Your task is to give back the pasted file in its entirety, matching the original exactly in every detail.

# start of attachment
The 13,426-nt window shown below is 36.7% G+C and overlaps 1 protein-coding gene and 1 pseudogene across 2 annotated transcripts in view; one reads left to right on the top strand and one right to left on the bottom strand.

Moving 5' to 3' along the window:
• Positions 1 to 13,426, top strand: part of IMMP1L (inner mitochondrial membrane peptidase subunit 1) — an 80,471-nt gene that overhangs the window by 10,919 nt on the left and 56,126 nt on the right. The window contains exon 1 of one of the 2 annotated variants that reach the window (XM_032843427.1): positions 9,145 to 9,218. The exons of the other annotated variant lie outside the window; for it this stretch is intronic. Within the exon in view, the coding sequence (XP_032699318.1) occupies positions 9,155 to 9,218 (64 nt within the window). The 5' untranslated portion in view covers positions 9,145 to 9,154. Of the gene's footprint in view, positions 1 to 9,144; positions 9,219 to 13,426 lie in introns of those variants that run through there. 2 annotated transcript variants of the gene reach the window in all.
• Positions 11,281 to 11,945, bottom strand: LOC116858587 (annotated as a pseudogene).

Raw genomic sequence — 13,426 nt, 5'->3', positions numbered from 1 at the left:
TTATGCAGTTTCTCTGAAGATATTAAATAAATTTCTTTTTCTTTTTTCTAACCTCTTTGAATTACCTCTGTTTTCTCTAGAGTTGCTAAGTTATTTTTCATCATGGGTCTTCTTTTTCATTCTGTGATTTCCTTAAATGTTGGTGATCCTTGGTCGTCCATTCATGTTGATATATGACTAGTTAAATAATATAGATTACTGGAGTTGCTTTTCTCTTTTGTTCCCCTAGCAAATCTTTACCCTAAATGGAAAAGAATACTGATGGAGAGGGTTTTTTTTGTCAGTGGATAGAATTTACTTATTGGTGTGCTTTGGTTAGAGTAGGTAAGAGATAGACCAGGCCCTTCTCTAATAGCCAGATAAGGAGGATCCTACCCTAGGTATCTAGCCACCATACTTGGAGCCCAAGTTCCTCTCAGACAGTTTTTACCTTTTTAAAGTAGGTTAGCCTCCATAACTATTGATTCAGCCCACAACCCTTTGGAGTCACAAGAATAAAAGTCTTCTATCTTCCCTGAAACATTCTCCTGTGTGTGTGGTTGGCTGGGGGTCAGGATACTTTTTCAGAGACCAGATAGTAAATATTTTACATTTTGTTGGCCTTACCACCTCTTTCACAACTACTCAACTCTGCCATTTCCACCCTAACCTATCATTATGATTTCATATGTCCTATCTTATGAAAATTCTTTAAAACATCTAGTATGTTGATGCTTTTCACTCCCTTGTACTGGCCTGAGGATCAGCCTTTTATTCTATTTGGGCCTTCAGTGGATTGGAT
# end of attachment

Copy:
The 13,426-nt window shown below is 36.7% G+C and overlaps 1 protein-coding gene and 1 pseudogene across 2 annotated transcripts in view; one reads left to right on the top strand and one right to left on the bottom strand.

Moving 5' to 3' along the window:
• Positions 1 to 13,426, top strand: part of IMMP1L (inner mitochondrial membrane peptidase subunit 1) — an 80,471-nt gene that overhangs the window by 10,919 nt on the left and 56,126 nt on the right. The window contains exon 1 of one of the 2 annotated variants that reach the window (XM_032843427.1): positions 9,145 to 9,218. The exons of the other annotated variant lie outside the window; for it this stretch is intronic. Within the exon in view, the coding sequence (XP_032699318.1) occupies positions 9,155 to 9,218 (64 nt within the window). The 5' untranslated portion in view covers positions 9,145 to 9,154. Of the gene's footprint in view, positions 1 to 9,144; positions 9,219 to 13,426 lie in introns of those variants that run through there. 2 annotated transcript variants of the gene reach the window in all.
• Positions 11,281 to 11,945, bottom strand: LOC116858587 (annotated as a pseudogene).

Raw genomic sequence — 13,426 nt, 5'->3', positions numbered from 1 at the left:
TTATGCAGTTTCTCTGAAGATATTAAATAAATTTCTTTTTCTTTTTTCTAACCTCTTTGAATTACCTCTGTTTTCTCTAGAGTTGCTAAGTTATTTTTCATCATGGGTCTTCTTTTTCATTCTGTGATTTCCTTAAATGTTGGTGATCCTTGGTCGTCCATTCATGTTGATATATGACTAGTTAAATAATATAGATTACTGGAGTTGCTTTTCTCTTTTGTTCCCCTAGCAAATCTTTACCCTAAATGGAAAAGAATACTGATGGAGAGGGTTTTTTTTGTCAGTGGATAGAATTTACTTATTGGTGTGCTTTGGTTAGAGTAGGTAAGAGATAGACCAGGCCCTTCTCTAATAGCCAGATAAGGAGGATCCTACCCTAGGTATCTAGCCACCATACTTGGAGCCCAAGTTCCTCTCAGACAGTTTTTACCTTTTTAAAGTAGGTTAGCCTCCATAACTATTGATTCAGCCCACAACCCTTTGGAGTCACAAGAATAAAAGTCTTCTATCTTCCCTGAAACATTCTCCTGTGTGTGTGGTTGGCTGGGGGTCAGGATACTTTTTCAGAGACCAGATAGTAAATATTTTACATTTTGTTGGCCTTACCACCTCTTTCACAACTACTCAACTCTGCCATTTCCACCCTAACCTATCATTATGATTTCATATGTCCTATCTTATGAAAATTCTTTAAAACATCTAGTATGTTGATGCTTTTCACTCCCTTGTACTGGCCTGAGGATCAGCCTTTTATTCTATTTGGGCCTTCAGTGGATTGGAT